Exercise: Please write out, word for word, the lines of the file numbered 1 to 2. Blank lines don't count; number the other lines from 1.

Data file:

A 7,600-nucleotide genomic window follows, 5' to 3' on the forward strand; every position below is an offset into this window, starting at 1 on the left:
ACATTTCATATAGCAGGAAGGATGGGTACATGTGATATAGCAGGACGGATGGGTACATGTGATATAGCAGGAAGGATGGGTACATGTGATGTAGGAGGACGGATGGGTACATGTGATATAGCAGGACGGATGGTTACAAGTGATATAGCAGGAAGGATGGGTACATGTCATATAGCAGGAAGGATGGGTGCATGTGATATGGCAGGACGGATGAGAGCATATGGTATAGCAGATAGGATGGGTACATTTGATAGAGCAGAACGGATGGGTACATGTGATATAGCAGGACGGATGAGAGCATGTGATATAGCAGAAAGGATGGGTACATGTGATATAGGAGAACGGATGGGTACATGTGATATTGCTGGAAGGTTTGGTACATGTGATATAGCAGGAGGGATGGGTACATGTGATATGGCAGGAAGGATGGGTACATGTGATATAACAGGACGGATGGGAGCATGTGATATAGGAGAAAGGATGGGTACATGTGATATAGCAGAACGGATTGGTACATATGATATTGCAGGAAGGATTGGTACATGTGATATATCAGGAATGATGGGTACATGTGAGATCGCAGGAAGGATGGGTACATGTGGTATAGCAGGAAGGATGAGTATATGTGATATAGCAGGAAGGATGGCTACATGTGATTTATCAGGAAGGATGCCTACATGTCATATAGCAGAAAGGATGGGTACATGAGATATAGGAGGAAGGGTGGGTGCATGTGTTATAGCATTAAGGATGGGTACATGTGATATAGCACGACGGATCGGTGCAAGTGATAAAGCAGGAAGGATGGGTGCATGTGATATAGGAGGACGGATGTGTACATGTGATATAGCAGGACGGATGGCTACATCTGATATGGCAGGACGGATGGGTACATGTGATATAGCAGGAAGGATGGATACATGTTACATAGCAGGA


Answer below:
A 7,600-nucleotide genomic window follows, 5' to 3' on the forward strand; every position below is an offset into this window, starting at 1 on the left:
ACATTTCATATAGCAGGAAGGATGGGTACATGTGATATAGCAGGACGGATGGGTACATGTGATATAGCAGGAAGGATGGGTACATGTGATGTAGGAGGACGGATGGGTACATGTGATATAGCAGGACGGATGGTTACAAGTGATATAGCAGGAAGGATGGGTACATGTCATATAGCAGGAAGGATGGGTGCATGTGATATGGCAGGACGGATGAGAGCATATGGTATAGCAGATAGGATGGGTACATTTGATAGAGCAGAACGGATGGGTACATGTGATATAGCAGGACGGATGAGAGCATGTGATATAGCAGAAAGGATGGGTACATGTGATATAGGAGAACGGATGGGTACATGTGATATTGCTGGAAGGTTTGGTACATGTGATATAGCAGGAGGGATGGGTACATGTGATATGGCAGGAAGGATGGGTACATGTGATATAACAGGACGGATGGGAGCATGTGATATAGGAGAAAGGATGGGTACATGTGATATAGCAGAACGGATTGGTACATATGATATTGCAGGAAGGATTGGTACATGTGATATATCAGGAATGATGGGTACATGTGAGATCGCAGGAAGGATGGGTACATGTGGTATAGCAGGAAGGATGAGTATATGTGATATAGCAGGAAGGATGGCTACATGTGATTTATCAGGAAGGATGCCTACATGTCATATAGCAGAAAGGATGGGTACATGAGATATAGGAGGAAGGGTGGGTGCATGTGTTATAGCATTAAGGATGGGTACATGTGATATAGCACGACGGATCGGTGCAAGTGATAAAGCAGGAAGGATGGGTGCATGTGATATAGGAGGACGGATGTGTACATGTGATATAGCAGGACGGATGGCTACATCTGATATGGCAGGACGGATGGGTACATGTGATATAGCAGGAAGGATGGATACATGTTACATAGCAGGA